Yogurt Joins Super Bowl Snack Parade

Image Who would have thought X Super Bowls ago, or even V, that there could be as many commercials for yogurt during a game as for candy? That seems likely to happen on Feb. 2, when Fox broadcasts Super Bowl XLVIII: Two brands of Greek-style yogurt, Chobani and Dannon Oikos, have bought commercial time in the game, as have two candy brands, M&M’s and Butterfinger Peanut Butter Cups. Of course, other snacks will be Super Bowl advertisers, like Doritos, as well as drinks like Coca-Cola, along with the SodaStream home soda maker. And Pepsi sponsors the halftime show.

Still, a pair of yogurts; Wonderful pistachios, which is buying two commercials, both to feature Stephen Colbert; and a low-sugar cereal, Cheerios, will provide a notable counterpoint to the typical Super Bowl celebration of sweets, salty snacks and sodas.

“We want to deliver a message that we’ve been about from the beginning: Making Chobani mass; why not everywhere?” said Hamdi Ulukaya, founder and chief executive of Chobani, which is to formally announce its Super Bowl ad plans on Tuesday. “We’re saying that we need to make the food revolution happen, better food for everybody.”

“It’s a national conversation we want to start,” he added, and the Super Bowl “is America’s No. 1 event. It just felt right.”

A 60-second Chobani commercial — in the first Super Bowl appearance for the No. 1 brand of Greek yogurt — is scheduled for the third quarter. The spot, featuring a new theme, “How matters,” is the start of a multimedia campaign that includes ads in digital and social media, events and a public relations effort. The “How matters” campaign is to continue after the Super Bowl with elements like commercials during the Winter Olympics and the Academy Awards.

Dannon, a division of Danone, will run a 30-second spot for Dannon Oikos but has not identified the quarter in which it will appear. Dannon Oikos previously sponsored the Super Bowl in 2012, with a commercial featuring the actor John Stamos; it was the first yogurt ad to appear on what is the biggest day of the year for advertising as well as football.

“I love competition,” Mr. Ulukaya said. “I am excited to put this on a show everyone in America watches.” An estimated 108.4 million people saw the previous Super Bowl, on Feb. 3, 2013.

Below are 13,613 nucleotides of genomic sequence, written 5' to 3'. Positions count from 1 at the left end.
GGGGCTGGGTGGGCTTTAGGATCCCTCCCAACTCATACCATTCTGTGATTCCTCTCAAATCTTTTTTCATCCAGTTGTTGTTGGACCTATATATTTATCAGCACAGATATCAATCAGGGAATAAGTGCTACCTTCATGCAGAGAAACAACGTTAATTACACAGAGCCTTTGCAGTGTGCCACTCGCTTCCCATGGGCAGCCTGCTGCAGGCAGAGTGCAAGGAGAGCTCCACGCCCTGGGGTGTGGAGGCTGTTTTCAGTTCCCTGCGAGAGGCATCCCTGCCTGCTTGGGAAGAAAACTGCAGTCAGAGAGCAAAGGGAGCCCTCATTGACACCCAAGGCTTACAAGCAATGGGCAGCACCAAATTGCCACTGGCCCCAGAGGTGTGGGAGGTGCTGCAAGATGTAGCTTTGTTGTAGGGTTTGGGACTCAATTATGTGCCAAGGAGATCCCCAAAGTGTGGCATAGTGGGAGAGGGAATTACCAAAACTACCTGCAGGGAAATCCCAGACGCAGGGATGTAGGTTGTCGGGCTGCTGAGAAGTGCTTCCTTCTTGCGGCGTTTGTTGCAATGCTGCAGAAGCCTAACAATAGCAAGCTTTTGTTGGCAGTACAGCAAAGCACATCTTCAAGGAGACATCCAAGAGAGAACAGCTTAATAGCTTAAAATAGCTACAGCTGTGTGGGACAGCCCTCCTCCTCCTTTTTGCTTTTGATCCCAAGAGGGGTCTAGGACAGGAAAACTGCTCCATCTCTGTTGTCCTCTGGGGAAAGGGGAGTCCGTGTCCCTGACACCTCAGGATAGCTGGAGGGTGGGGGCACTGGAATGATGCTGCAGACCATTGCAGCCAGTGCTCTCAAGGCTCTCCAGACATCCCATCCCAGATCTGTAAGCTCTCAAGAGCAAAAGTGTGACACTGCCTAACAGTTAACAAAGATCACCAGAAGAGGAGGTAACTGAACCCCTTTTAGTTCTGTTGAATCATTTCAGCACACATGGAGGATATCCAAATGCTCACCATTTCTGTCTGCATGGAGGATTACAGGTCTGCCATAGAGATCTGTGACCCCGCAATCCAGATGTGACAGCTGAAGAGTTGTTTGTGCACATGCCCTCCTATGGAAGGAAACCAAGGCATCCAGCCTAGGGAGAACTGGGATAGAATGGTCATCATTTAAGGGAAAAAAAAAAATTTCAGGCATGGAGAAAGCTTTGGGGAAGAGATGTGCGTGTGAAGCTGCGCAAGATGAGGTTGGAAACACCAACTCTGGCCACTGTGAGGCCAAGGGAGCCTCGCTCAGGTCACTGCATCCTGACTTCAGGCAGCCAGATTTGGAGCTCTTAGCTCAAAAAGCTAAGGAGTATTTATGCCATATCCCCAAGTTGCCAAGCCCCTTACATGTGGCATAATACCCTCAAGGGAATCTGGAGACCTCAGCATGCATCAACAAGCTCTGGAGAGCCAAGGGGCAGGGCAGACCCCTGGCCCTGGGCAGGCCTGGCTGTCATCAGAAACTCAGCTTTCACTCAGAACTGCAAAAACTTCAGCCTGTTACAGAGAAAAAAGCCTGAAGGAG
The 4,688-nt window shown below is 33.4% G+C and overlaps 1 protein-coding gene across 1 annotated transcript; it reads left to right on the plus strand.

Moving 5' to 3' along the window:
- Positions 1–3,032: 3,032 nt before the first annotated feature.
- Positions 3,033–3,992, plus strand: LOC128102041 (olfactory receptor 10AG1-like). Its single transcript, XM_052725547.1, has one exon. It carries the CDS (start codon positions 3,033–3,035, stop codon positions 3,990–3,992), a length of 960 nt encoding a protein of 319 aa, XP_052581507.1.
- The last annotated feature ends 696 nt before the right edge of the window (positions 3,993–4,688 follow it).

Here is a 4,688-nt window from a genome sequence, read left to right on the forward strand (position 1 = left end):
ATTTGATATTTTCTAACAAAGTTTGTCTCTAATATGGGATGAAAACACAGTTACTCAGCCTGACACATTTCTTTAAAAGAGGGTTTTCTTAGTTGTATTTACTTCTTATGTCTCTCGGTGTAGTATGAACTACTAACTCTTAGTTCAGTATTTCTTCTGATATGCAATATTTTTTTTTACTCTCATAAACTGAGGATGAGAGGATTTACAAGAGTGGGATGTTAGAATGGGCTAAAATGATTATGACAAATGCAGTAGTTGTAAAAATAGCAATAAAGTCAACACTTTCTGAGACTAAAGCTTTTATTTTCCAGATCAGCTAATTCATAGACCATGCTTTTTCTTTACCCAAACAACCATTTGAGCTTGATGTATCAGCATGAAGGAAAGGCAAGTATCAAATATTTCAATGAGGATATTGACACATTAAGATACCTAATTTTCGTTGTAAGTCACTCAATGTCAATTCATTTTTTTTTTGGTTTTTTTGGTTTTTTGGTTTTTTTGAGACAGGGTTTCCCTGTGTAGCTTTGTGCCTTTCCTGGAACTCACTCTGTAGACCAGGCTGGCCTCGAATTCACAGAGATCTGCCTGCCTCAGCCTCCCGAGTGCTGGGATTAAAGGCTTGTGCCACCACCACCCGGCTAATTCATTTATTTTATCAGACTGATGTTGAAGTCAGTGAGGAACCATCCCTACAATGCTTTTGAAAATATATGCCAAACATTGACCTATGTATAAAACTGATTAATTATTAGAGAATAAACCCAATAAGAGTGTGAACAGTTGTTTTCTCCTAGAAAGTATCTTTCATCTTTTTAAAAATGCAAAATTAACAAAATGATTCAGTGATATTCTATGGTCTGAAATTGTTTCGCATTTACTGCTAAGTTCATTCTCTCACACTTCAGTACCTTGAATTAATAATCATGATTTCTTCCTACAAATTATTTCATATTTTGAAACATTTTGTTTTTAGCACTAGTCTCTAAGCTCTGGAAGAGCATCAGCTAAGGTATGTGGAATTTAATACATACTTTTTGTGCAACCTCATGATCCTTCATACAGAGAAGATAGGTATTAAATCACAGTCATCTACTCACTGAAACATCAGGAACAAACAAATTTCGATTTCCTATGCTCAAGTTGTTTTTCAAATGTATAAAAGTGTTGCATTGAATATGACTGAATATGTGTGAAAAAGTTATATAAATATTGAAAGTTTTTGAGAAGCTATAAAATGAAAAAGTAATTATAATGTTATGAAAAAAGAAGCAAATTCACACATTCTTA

Mr. Ulukaya said he understood that an effective way to gain attention for a Super Bowl spot, even one promoting healthier eating, is to avoid being “overly serious.”

“What we’re saying is that good can also be fun,” he added.

To that end, the Chobani spot, created by Droga5 in New York, is following a decades-old ad strategy for Super Bowl Sunday: If you want viewers to pay attention — as well as like and share a clip on social media — bring in an anthropomorphic animal.

In the ad, a fierce brown bear ransacks a grocery as a proxy for human shoppers, acting out how “you can go to a supermarket and go through the aisles and you cannot find a decent something to eat,” Mr. Ulukaya said. (Two bears visiting a grocery were the stars of a Pepsi commercial during the 2004 Super Bowl.)

What Chobani believes it offers is summarized by an announcer’s declaration: “A cup of yogurt won’t change the world. But how we make it might.”

Mr. Ulukaya and Peter McGuinness, chief marketing and brand officer at Chobani, said the Super Bowl commercial was not meant to take consumers’ minds off a recent bumpy patch for the brand that came after a five-year stretch of rapid growth. The sour notes included complaints when Chobani reduced some package sizes, a decision by Whole Foods to stop selling Chobani as shelf space in dairy cases is reallocated and a voluntary recall by Chobani of what was described as a small quantity of products.

“It’s not a reaction to anything,” said Mr. McGuinness, who joined Chobani after serving as chief executive of two ad agencies, DDB Chicago and Gotham. “Hamdi and I decided to do the Super Bowl my second day on the job, back in July.”

Mr. McGuinness and Mr. Ulukaya have known each other since Gotham was the creative agency for Chobani, from 2010 to 2012. After that, Chobani worked with Leo Burnett New York and Boathouse before hiring Droga5 in September.

“It’s a fair point,” Mr. Ulukaya said, to bring up how frequently Chobani has changed agencies, along with ad themes; previous ones included “Nothing but good” and “Go real.” One reason for the turnover was that “it’s very difficult to find the right partner,” he said, and another was a desire to have “the right message and stay true to who we are.”

David Droga, creative chairman at Droga5, joked, “It’s all a dress rehearsal till you get what you want.” He continued: “On one level, it reassures me — they’ve seen what’s out there. It’s good to know what you do want and don’t want.”

The Chobani commercial is also the first Super Bowl spot for Droga5. “We’re respectful” of the challenge to make an outstanding Super Bowl ad, Mr. Droga said, “but not intimidated.”

“We’re going in with confidence,” he added, because “the ‘How matters’ platform is true to who Chobani are and is a powerful message delivered in an entertaining way.”(By , NYT - A version of this article appears in print on January 21, 2014, on page B2 of the New York edition with the headline: Yogurt Joins Super Bowl Snack Parade.)

Last modified onSaturday, 06 May 2017 10:07